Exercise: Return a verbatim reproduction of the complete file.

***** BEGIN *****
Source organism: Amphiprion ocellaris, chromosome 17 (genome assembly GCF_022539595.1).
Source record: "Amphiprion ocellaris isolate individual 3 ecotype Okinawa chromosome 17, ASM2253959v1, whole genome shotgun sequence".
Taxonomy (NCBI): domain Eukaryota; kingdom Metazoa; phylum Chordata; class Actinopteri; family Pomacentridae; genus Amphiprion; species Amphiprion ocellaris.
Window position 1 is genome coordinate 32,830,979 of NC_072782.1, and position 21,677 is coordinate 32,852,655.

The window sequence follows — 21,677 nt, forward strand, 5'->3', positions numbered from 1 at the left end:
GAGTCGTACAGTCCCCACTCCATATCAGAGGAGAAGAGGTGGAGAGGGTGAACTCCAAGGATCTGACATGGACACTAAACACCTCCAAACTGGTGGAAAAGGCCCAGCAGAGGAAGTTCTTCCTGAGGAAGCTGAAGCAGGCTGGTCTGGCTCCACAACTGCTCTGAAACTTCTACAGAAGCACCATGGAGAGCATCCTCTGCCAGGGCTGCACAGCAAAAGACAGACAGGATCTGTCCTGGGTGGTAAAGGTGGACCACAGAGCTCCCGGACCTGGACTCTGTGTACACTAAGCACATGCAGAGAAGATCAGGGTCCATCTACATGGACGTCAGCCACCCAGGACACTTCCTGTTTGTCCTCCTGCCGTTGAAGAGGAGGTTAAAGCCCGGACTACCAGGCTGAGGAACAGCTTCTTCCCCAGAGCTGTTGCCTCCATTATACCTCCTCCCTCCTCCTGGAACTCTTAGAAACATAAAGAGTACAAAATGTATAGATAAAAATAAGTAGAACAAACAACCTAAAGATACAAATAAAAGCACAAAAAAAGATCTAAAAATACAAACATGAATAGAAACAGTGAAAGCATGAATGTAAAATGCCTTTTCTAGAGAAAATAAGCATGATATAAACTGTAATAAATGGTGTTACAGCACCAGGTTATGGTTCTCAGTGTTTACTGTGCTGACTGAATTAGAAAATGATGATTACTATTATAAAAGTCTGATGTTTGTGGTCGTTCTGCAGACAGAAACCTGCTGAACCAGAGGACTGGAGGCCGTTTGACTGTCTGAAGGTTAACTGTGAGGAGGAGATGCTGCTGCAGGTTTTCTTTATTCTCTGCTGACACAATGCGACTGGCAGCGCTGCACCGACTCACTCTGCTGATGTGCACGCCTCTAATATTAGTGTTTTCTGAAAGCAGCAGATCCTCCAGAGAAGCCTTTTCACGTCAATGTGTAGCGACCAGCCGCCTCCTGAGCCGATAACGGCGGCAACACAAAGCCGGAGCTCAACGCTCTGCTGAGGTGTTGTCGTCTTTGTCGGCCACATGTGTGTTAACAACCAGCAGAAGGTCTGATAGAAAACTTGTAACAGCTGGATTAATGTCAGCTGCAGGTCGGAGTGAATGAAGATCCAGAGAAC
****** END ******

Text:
Source organism: Amphiprion ocellaris, chromosome 17 (genome assembly GCF_022539595.1).
Source record: "Amphiprion ocellaris isolate individual 3 ecotype Okinawa chromosome 17, ASM2253959v1, whole genome shotgun sequence".
Taxonomy (NCBI): domain Eukaryota; kingdom Metazoa; phylum Chordata; class Actinopteri; family Pomacentridae; genus Amphiprion; species Amphiprion ocellaris.
Window position 1 is genome coordinate 32,830,979 of NC_072782.1, and position 21,677 is coordinate 32,852,655.

The window sequence follows — 21,677 nt, forward strand, 5'->3', positions numbered from 1 at the left end:
GAGTCGTACAGTCCCCACTCCATATCAGAGGAGAAGAGGTGGAGAGGGTGAACTCCAAGGATCTGACATGGACACTAAACACCTCCAAACTGGTGGAAAAGGCCCAGCAGAGGAAGTTCTTCCTGAGGAAGCTGAAGCAGGCTGGTCTGGCTCCACAACTGCTCTGAAACTTCTACAGAAGCACCATGGAGAGCATCCTCTGCCAGGGCTGCACAGCAAAAGACAGACAGGATCTGTCCTGGGTGGTAAAGGTGGACCACAGAGCTCCCGGACCTGGACTCTGTGTACACTAAGCACATGCAGAGAAGATCAGGGTCCATCTACATGGACGTCAGCCACCCAGGACACTTCCTGTTTGTCCTCCTGCCGTTGAAGAGGAGGTTAAAGCCCGGACTACCAGGCTGAGGAACAGCTTCTTCCCCAGAGCTGTTGCCTCCATTATACCTCCTCCCTCCTCCTGGAACTCTTAGAAACATAAAGAGTACAAAATGTATAGATAAAAATAAGTAGAACAAACAACCTAAAGATACAAATAAAAGCACAAAAAAAGATCTAAAAATACAAACATGAATAGAAACAGTGAAAGCATGAATGTAAAATGCCTTTTCTAGAGAAAATAAGCATGATATAAACTGTAATAAATGGTGTTACAGCACCAGGTTATGGTTCTCAGTGTTTACTGTGCTGACTGAATTAGAAAATGATGATTACTATTATAAAAGTCTGATGTTTGTGGTCGTTCTGCAGACAGAAACCTGCTGAACCAGAGGACTGGAGGCCGTTTGACTGTCTGAAGGTTAACTGTGAGGAGGAGATGCTGCTGCAGGTTTTCTTTATTCTCTGCTGACACAATGCGACTGGCAGCGCTGCACCGACTCACTCTGCTGATGTGCACGCCTCTAATATTAGTGTTTTCTGAAAGCAGCAGATCCTCCAGAGAAGCCTTTTCACGTCAATGTGTAGCGACCAGCCGCCTCCTGAGCCGATAACGGCGGCAACACAAAGCCGGAGCTCAACGCTCTGCTGAGGTGTTGTCGTCTTTGTCGGCCACATGTGTGTTAACAACCAGCAGAAGGTCTGATAGAAAACTTGTAACAGCTGGATTAATGTCAGCTGCAGGTCGGAGTGAATGAAGATCCAGAGAAC